I'm merging in a remote branch that may have a lot of conflicts. How can I tell if it will have conflicts or not?
I don't see anything like a
As noted previously, pass in the
--no-commit flag, but to avoid a fast-forward commit, also pass in
--no-ff, like so:
$ git merge --no-commit --no-ff $BRANCH
To examine the staged changes:
$ git diff --cached
And you can undo the merge, even if it is a fast-forward merge:
$ git merge --abort
I just had to implement a method that automatically finds conflicts between a repository and its remote. This solution does the merge in memory so it won't touch the index, nor the working tree. I think this is the safest possible way you can solve this problem. Here's how it works:
git fetch origin master
git merge-base FETCH_HEAD master
git merge-tree mergebase master FETCH_HEAD(mergebase is the hexadecimal id that merge-base printed in the previous step)
Now suppose that you want to merge the remote master with your local master, but you can use any branches.
git merge-tree will execute the merge in memory and print the result to the standard output. Grep for the pattern
>>. Or you can print the output to a file and check that. If you find a line starting with 'changed in both' then most probably there will be a conflict.
My brute-force simple solution to this is:
1: create a pre-master branch (from master of course)
2: merge all the things you want to do to this pre-master
then you can see how the merging happened without touching master then.
3a: merge pre-master into master or
3b: merge all wannabe-released branches into master
Anyway I would follow @orange80 advise.
Undoing a merge with git is so easy you shouldn't even worry about the dry run:
$ git pull $REMOTE $BRANCH # uh oh, that wasn't right $ git reset --hard ORIG_HEAD # all is right with the world
EDIT: As noted in the comments below, if you have changes in your working directory or staging area you'll probably want to stash them before doing the above (otherwise they will disappear following the
git reset above)
I use the request-pull git command to do so. It allows you to see every change that would happen when merging, but without doing anything on your local or remote repositories.
For instance, imagine you want to merge a branch named "feature-x" into your master branch
git request-pull master origin feature-x
will show you a summary of what would happen (without doing anything):
The following changes since commit fc01dde318: Layout updates (2015-06-25 11:00:47 +0200) are available in the git repository at: http://fakeurl.com/myrepo.git/ feature-x for you to fetch changes up to 841d3b41ad: ---------------------------------------------------------------- john (2): Adding some layout Refactoring ioserver.js | 8 +++--- package.json | 7 +++++- server.js | 4 +-- layout/ldkdsd.js | 277 +++++++++++++++++++++++++++++++++++++ 4 files changed, 289 insertions(+), 7 deletions(-) create mode 100644 layout/ldkdsd.js
If you add the
-pparameter, you will also get the full patch text, exactly like if you were doing a git diff on every changed file.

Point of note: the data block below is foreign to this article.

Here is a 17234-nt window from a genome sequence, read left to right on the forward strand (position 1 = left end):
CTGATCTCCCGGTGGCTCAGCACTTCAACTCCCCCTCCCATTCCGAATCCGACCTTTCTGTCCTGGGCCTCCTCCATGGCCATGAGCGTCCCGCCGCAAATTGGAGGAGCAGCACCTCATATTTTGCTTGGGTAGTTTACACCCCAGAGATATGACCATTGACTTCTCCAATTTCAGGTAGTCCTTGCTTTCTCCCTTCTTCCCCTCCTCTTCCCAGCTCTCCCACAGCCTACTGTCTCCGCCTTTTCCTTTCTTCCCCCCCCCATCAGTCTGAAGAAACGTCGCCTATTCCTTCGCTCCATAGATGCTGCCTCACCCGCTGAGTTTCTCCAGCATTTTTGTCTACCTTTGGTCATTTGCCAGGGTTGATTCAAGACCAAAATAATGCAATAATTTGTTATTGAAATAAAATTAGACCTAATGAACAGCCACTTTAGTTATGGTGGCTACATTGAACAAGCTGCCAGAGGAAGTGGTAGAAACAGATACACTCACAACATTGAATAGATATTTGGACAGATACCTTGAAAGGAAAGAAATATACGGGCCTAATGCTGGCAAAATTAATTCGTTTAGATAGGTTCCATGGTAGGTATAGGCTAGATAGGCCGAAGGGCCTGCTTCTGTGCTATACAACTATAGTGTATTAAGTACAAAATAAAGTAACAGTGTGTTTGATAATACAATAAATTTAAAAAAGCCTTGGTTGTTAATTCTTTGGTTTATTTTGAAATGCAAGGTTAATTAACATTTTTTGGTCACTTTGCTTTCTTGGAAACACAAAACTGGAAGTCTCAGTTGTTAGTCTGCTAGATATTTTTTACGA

I'm surprised nobody has suggested using patches yet.
Say you'd like to test a merge from
master (I'm assuming you have
master checked out):
$ git diff master your_branch > your_branch.patch $ git apply --check your_branch.patch $ rm your_branch.patch
That should do the trick.
If you get errors like
error: patch failed: test.txt:1 error: test.txt: patch does not apply
that means that the patch wasn't successful and a merge would produce conflicts. No output means the patch is clean and you'd be able to easily merge the branch
Note that this will not actually change your working tree (aside from creating the patch file of course, but you can safely delete that afterwards). From the git-apply documentation:
--check Instead of applying the patch, see if the patch is applicable to the current working tree and/or the index file and detects errors. Turns off "apply".
Note to anyone who is smarter/more experienced with git than me: please do let me know if I'm wrong here and this method does show different behaviour than a regular merge. It seems strange that in the 8+ years that this question has existed noone would suggest this seemingly obvious solution.
This might be interesting: From the documentation:
If you tried a merge which resulted in complex conflicts and want to start over, you can recover with git merge --abort.
But you could also do it the naive (but slow) way:
rm -Rf /tmp/repository cp -r repository /tmp/ cd /tmp/repository git merge ... ...if successful, do the real merge. :)
(Note: It won't work just cloning to /tmp, you'd need a copy, in order to be sure that uncommitted changes will not conflict).
I am aware that this is an old question, but it is the first to appear on a Google search.
Git introduced a --ff-only option when merging.
Refuse to merge and exit with a non-zero status unless the current HEAD is already up-to-date or the merge can be resolved as a fast-forward.
Doing this will attempt to merge and fast-forward, and if it can't it aborts and prompts you that the fast-forward could not be performed, but leaves your working branch untouched. If it can fast-forward, then it will perform the merge on your working branch. This option is also available on
git pull. Thus, you could do the following:
git pull --ff-only origin branchA #See if you can pull down and merge branchA git merge --ff-only branchA branchB #See if you can merge branchA into branchB
If you want to fast forward from B to A, then you must make sure that git log B..A shows you nothing, i.e. A has nothing that B doesn't have. But even if B..A has something, you might still be able to merge without conflicts, so the above shows two things: that there will be a fast-forward, and thus you won't get a conflict.
Thank you for your interest in this question.
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